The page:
Ph.D. students I really enjoy(ed) to work with:
My current research activities focus on Data Analysis for High Performance Computing. These last years I have developped various approaches for in situ processing. FlowVR prooved to be a performant yet flexible environement to design advanced analytics workflows combining in situ and in transit processing. I have been experimenting with task based programming and work stealing for in situ processsing in collboration with CEA. I also develop in collaboration with EDF the Melissa framework for in transit analysis of ensemble runs (see SC2017 paper). I am also interested in stream processing in different ways, either for in situ processing, or to define dynamics in-memory data structures capable maintaining sorted the incoming data.
Multi-core architectures (CPUs and GPUs) offer an unique opportunity for High Performance Interactive Computing, but taking full benefit of their performance is challenging given the number and heterogeneity of computing units and the complexity of the memory hierarchy. I have been working on cache efficient data structures (for static meshes but also moving particules) relying on cache oblivious approaches to improve the performance of parallel executions on NUMA machines as well as GPUs. Load balancing is a key feature to enable efficient resource usage when dealing with irregular parallelism. KAAPI, a highly optimized parallel runtime developped in our team, is my favorite environement to support parallel adaptive algorithms. In particular, I have been working on enabling seamless executions on hybrid multi-CPUs and multi-GPUs architectures by relying on a tailored work stealing algorithm to dynamically schedule task either on CPUs or GPUs depending on resource activity and memory affinity criteria. One target application is the SOFA physics engine.
I also worked on real-time multi-camera 3D modeling, full-body interaction and telepresence, that we experimented on the Grimage platform, then replaced by the 50+ camera platform Kinovis (Equipex). See the succesfull demos at Siggraph 2007 and Siggraph 2009 as well as this telepresence expriment presented at ACMM10. Developping and running these very advanced appications on distributed GPU clusters was only possible using the FlowVR framework that we developped.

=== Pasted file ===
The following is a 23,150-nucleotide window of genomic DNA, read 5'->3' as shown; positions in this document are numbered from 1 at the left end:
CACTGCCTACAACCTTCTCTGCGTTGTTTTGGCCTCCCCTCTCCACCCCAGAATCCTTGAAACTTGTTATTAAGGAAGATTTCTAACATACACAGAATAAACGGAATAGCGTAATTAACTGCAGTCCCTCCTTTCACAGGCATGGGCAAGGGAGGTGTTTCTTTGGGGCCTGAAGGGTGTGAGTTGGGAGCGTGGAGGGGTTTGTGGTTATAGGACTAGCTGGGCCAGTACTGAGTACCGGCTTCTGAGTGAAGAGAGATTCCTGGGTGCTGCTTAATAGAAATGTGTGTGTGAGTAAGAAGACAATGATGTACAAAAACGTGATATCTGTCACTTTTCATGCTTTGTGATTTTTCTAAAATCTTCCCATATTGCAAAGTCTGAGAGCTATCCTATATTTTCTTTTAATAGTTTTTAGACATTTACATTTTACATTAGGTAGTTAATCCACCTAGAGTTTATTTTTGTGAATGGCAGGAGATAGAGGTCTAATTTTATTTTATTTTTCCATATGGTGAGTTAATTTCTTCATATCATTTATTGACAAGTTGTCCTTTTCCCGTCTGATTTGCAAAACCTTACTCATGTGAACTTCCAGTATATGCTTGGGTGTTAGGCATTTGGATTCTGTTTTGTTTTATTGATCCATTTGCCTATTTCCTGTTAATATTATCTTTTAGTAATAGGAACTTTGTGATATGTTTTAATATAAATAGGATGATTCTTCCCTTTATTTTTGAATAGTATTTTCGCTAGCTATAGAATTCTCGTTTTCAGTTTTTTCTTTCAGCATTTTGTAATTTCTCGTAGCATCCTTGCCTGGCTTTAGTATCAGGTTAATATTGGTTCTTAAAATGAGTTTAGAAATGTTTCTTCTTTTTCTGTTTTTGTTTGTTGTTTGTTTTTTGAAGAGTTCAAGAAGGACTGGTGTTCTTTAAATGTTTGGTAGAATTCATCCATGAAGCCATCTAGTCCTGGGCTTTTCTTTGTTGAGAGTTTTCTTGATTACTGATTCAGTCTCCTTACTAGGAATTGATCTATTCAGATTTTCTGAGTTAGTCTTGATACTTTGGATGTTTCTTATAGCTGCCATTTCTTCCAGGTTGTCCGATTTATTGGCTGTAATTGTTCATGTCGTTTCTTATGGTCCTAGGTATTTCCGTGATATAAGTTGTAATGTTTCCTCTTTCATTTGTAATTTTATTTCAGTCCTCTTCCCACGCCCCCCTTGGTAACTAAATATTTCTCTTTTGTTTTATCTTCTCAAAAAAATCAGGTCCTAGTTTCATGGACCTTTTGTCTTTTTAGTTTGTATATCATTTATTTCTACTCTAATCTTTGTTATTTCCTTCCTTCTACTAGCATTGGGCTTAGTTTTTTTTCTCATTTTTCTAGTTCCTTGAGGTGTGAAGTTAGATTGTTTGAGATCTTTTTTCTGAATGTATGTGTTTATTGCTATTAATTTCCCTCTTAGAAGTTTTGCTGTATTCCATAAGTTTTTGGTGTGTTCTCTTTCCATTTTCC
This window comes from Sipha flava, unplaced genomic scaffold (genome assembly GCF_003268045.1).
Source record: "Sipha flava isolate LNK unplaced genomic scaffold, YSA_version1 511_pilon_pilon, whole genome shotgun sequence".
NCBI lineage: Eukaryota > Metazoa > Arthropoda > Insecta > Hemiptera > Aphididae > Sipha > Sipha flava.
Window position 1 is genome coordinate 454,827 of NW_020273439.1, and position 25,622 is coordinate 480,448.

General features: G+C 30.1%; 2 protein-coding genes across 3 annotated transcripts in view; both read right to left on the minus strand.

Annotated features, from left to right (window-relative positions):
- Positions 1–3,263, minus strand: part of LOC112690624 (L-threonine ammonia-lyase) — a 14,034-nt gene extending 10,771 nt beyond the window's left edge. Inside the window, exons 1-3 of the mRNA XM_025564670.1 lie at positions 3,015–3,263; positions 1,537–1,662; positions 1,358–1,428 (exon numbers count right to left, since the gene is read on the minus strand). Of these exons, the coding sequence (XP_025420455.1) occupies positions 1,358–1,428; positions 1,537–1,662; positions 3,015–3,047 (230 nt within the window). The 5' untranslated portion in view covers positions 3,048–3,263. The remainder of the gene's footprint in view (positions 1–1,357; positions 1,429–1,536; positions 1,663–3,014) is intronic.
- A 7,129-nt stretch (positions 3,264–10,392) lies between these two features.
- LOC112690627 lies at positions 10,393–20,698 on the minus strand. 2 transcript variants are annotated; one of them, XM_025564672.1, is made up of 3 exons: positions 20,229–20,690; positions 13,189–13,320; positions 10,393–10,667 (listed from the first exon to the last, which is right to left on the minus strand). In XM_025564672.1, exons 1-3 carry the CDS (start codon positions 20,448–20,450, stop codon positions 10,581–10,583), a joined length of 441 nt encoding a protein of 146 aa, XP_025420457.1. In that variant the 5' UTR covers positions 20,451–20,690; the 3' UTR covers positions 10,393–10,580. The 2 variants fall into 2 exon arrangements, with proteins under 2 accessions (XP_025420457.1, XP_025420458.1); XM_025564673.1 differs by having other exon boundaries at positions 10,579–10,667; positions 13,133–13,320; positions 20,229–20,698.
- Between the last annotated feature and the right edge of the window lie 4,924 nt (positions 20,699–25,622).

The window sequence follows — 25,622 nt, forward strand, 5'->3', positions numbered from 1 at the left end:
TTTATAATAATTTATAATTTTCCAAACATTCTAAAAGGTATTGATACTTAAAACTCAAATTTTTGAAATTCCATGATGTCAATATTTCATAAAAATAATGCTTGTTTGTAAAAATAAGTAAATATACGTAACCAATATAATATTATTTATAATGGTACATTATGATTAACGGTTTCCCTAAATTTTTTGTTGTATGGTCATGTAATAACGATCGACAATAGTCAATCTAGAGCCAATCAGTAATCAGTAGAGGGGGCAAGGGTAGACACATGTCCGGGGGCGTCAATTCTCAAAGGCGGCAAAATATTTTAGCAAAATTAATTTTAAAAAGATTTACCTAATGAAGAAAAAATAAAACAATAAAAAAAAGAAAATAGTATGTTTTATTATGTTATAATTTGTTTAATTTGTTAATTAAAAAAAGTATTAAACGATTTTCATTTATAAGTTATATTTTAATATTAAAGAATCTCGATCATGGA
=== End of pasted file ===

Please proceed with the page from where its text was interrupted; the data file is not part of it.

Initial works in virtual reality (early 2000's) led to the development of the Net Juggler and SoftGenLock Libraries. Net Juggler distributes graphics rendering on a PC cluster. SoftGenLock enables active stereo on a Linux PC cluster with commodity graphics cards. These two software peices contributed to the shift from dedicated SGI machines used at the time to power immersive environement to commodity PCs.
From 1999 to 2001 I was Assitant Professor at LIFO, Université d'Orléans. I taught cryptography and network security, computer architecture, parallel programming, networking, object programming and operating systems classes.
I worked almost two years (98-99) at Iowa State University on parallel computer performance evaluation and taught one calculus classe per semester. Research work was done with Pr. Glenn R. Luecke in close collaboration with Cray and SGI.
I obtained a Computer Science Ph.D. from Université d'Orléans in 1997, advised by Bernard Virot and Robert Azencott. Research work focused on structured parallel progamming (formal approach based on operational/denotational semantics).